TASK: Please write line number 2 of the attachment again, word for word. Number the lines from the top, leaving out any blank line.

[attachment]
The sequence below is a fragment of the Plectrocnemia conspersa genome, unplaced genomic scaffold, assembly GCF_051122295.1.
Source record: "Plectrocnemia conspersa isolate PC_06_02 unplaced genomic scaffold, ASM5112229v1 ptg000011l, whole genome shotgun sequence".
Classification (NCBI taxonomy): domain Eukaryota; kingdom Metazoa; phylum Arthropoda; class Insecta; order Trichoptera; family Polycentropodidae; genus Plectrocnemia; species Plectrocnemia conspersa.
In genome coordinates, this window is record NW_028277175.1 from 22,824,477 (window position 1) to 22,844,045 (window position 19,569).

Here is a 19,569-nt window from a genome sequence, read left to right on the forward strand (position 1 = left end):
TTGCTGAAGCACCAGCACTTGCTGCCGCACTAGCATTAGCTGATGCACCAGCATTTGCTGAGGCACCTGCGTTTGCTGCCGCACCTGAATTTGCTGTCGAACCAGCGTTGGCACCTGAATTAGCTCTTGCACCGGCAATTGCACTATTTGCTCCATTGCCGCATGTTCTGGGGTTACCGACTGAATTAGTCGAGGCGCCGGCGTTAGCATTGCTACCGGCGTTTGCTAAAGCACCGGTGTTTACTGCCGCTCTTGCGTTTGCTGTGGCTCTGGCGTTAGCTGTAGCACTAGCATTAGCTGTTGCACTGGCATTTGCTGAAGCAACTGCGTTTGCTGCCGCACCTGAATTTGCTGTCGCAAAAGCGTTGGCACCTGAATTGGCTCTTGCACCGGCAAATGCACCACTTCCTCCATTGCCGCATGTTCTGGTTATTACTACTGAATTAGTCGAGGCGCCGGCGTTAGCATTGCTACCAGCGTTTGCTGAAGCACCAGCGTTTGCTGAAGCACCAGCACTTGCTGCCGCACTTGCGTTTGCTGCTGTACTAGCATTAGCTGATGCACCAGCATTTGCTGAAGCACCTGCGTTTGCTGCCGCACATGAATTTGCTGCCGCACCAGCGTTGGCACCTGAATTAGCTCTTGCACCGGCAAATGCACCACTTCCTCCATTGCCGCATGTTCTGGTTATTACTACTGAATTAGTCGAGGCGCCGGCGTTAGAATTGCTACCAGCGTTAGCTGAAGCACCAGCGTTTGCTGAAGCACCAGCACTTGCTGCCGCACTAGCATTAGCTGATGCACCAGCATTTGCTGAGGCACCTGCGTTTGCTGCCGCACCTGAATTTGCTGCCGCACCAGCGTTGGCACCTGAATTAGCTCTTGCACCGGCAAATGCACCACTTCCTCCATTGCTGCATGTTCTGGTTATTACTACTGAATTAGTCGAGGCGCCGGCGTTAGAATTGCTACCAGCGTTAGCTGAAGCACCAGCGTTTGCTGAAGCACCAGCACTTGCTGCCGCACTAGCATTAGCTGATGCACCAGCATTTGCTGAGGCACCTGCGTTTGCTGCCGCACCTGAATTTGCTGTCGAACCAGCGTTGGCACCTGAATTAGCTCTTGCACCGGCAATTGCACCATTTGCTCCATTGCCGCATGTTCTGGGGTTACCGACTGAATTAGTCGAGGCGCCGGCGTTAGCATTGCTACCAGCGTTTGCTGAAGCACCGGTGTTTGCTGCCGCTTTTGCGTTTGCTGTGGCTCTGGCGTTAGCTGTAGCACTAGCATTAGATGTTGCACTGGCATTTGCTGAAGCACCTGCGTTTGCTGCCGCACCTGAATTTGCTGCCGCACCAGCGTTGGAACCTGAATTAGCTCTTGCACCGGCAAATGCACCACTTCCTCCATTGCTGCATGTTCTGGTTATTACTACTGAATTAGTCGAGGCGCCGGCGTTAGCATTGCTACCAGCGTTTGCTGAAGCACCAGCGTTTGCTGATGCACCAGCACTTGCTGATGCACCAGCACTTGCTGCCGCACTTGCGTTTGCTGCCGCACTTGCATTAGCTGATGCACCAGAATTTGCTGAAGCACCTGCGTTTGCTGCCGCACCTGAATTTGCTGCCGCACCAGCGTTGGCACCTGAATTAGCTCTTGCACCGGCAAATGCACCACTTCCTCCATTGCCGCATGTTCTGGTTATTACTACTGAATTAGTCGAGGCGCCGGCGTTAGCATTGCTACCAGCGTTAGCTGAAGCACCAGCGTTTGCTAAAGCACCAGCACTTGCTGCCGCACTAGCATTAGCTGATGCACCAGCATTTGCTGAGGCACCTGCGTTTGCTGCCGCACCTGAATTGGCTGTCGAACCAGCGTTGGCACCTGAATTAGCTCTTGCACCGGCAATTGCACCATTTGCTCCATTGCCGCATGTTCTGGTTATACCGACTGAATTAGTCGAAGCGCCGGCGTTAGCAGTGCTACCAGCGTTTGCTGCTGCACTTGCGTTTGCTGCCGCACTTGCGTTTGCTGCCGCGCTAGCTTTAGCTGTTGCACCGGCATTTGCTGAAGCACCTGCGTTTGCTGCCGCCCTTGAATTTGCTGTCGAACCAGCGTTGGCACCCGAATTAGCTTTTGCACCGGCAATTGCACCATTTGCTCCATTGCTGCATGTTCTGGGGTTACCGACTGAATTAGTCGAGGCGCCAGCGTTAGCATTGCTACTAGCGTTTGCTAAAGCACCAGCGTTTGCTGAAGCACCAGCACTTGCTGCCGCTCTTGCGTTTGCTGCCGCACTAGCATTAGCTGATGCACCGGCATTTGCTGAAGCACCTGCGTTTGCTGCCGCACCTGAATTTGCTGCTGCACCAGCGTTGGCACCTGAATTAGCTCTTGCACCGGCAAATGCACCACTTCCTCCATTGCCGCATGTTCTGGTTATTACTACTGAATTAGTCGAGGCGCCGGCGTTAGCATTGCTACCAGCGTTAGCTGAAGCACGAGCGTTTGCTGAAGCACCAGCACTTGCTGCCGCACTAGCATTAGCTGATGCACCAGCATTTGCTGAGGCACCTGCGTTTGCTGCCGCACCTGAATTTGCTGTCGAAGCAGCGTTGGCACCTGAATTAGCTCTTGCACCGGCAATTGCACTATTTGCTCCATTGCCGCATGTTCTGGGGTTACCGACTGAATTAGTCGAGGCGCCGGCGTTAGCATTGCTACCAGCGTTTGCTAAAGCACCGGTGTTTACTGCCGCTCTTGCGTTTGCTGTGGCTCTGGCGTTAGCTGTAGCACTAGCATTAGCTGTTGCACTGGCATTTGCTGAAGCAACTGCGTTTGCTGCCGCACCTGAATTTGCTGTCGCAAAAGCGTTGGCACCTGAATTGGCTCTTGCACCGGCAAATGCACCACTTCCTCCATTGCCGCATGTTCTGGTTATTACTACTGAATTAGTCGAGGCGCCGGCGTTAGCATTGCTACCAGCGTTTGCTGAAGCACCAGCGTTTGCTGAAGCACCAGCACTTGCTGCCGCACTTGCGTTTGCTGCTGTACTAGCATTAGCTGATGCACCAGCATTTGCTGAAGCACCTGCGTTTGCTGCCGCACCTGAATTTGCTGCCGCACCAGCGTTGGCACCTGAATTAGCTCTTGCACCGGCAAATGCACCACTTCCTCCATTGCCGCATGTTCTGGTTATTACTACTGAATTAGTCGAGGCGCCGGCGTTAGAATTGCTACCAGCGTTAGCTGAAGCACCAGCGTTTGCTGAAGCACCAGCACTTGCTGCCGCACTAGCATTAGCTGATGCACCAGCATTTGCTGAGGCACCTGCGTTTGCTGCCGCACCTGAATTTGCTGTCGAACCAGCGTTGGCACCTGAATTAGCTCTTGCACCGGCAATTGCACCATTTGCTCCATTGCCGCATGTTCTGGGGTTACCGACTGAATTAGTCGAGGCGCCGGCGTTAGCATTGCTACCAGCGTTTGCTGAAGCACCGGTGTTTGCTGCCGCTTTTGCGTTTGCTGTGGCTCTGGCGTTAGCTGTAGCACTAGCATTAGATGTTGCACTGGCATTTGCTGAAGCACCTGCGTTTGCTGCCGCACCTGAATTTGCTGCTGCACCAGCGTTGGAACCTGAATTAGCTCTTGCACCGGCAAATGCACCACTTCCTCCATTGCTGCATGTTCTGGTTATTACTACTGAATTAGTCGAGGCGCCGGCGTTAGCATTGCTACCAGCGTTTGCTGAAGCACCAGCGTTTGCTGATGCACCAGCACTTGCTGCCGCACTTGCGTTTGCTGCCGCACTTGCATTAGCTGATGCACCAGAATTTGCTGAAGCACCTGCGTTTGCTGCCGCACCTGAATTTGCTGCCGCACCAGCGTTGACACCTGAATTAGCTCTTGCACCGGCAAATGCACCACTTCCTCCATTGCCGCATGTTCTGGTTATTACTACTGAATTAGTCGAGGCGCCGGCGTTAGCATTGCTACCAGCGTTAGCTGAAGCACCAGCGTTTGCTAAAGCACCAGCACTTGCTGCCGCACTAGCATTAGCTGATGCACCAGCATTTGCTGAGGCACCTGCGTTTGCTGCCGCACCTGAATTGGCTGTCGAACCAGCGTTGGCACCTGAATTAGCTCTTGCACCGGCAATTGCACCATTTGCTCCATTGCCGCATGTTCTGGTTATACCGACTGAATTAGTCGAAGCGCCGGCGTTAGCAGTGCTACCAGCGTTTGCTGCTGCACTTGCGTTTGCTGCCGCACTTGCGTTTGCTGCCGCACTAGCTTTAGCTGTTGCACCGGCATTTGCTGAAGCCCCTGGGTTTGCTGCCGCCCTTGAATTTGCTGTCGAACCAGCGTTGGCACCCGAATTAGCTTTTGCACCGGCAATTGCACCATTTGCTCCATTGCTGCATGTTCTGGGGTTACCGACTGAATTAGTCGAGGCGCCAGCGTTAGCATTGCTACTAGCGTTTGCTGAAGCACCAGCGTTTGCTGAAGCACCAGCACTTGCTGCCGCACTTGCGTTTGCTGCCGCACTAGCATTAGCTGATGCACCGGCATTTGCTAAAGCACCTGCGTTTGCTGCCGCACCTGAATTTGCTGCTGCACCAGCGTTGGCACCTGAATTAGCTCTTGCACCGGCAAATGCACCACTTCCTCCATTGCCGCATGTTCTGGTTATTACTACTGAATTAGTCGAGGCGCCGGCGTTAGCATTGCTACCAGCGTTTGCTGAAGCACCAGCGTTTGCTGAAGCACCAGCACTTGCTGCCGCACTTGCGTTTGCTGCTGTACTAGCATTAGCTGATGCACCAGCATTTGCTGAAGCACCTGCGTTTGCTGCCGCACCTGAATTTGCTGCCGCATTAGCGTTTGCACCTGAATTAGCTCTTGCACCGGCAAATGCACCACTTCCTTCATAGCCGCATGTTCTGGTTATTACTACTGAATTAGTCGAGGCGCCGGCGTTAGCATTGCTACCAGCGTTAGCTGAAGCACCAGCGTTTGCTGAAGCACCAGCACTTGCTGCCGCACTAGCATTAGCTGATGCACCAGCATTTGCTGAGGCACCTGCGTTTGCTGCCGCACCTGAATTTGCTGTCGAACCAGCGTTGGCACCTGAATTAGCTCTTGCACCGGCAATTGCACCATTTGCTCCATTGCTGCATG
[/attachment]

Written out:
Source record: "Plectrocnemia conspersa isolate PC_06_02 unplaced genomic scaffold, ASM5112229v1 ptg000011l, whole genome shotgun sequence".